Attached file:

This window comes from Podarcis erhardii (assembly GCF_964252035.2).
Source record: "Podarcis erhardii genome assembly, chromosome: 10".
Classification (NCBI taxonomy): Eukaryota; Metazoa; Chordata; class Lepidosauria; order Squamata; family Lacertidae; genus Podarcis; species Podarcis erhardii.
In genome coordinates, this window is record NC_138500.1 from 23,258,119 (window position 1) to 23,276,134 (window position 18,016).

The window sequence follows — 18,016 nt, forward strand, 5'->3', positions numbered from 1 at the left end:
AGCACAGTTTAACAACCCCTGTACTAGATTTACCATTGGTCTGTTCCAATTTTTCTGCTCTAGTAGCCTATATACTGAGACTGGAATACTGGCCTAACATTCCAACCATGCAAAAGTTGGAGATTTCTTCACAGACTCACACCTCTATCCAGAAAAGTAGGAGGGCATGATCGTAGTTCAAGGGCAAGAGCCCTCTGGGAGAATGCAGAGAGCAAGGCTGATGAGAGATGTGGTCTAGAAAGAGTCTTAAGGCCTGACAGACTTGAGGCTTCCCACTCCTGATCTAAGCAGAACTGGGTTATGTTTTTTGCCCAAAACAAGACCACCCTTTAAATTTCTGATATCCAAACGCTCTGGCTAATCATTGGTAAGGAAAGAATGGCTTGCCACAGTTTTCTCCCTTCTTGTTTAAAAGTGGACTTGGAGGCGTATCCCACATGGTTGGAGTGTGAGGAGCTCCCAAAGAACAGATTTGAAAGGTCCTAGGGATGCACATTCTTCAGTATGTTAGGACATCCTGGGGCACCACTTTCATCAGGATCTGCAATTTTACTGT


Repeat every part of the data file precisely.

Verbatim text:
This window comes from Podarcis erhardii (assembly GCF_964252035.2).
Source record: "Podarcis erhardii genome assembly, chromosome: 10".
Classification (NCBI taxonomy): Eukaryota; Metazoa; Chordata; class Lepidosauria; order Squamata; family Lacertidae; genus Podarcis; species Podarcis erhardii.
In genome coordinates, this window is record NC_138500.1 from 23,258,119 (window position 1) to 23,276,134 (window position 18,016).

The window sequence follows — 18,016 nt, forward strand, 5'->3', positions numbered from 1 at the left end:
AGCACAGTTTAACAACCCCTGTACTAGATTTACCATTGGTCTGTTCCAATTTTTCTGCTCTAGTAGCCTATATACTGAGACTGGAATACTGGCCTAACATTCCAACCATGCAAAAGTTGGAGATTTCTTCACAGACTCACACCTCTATCCAGAAAAGTAGGAGGGCATGATCGTAGTTCAAGGGCAAGAGCCCTCTGGGAGAATGCAGAGAGCAAGGCTGATGAGAGATGTGGTCTAGAAAGAGTCTTAAGGCCTGACAGACTTGAGGCTTCCCACTCCTGATCTAAGCAGAACTGGGTTATGTTTTTTGCCCAAAACAAGACCACCCTTTAAATTTCTGATATCCAAACGCTCTGGCTAATCATTGGTAAGGAAAGAATGGCTTGCCACAGTTTTCTCCCTTCTTGTTTAAAAGTGGACTTGGAGGCGTATCCCACATGGTTGGAGTGTGAGGAGCTCCCAAAGAACAGATTTGAAAGGTCCTAGGGATGCACATTCTTCAGTATGTTAGGACATCCTGGGGCACCACTTTCATCAGGATCTGCAATTTTACTGT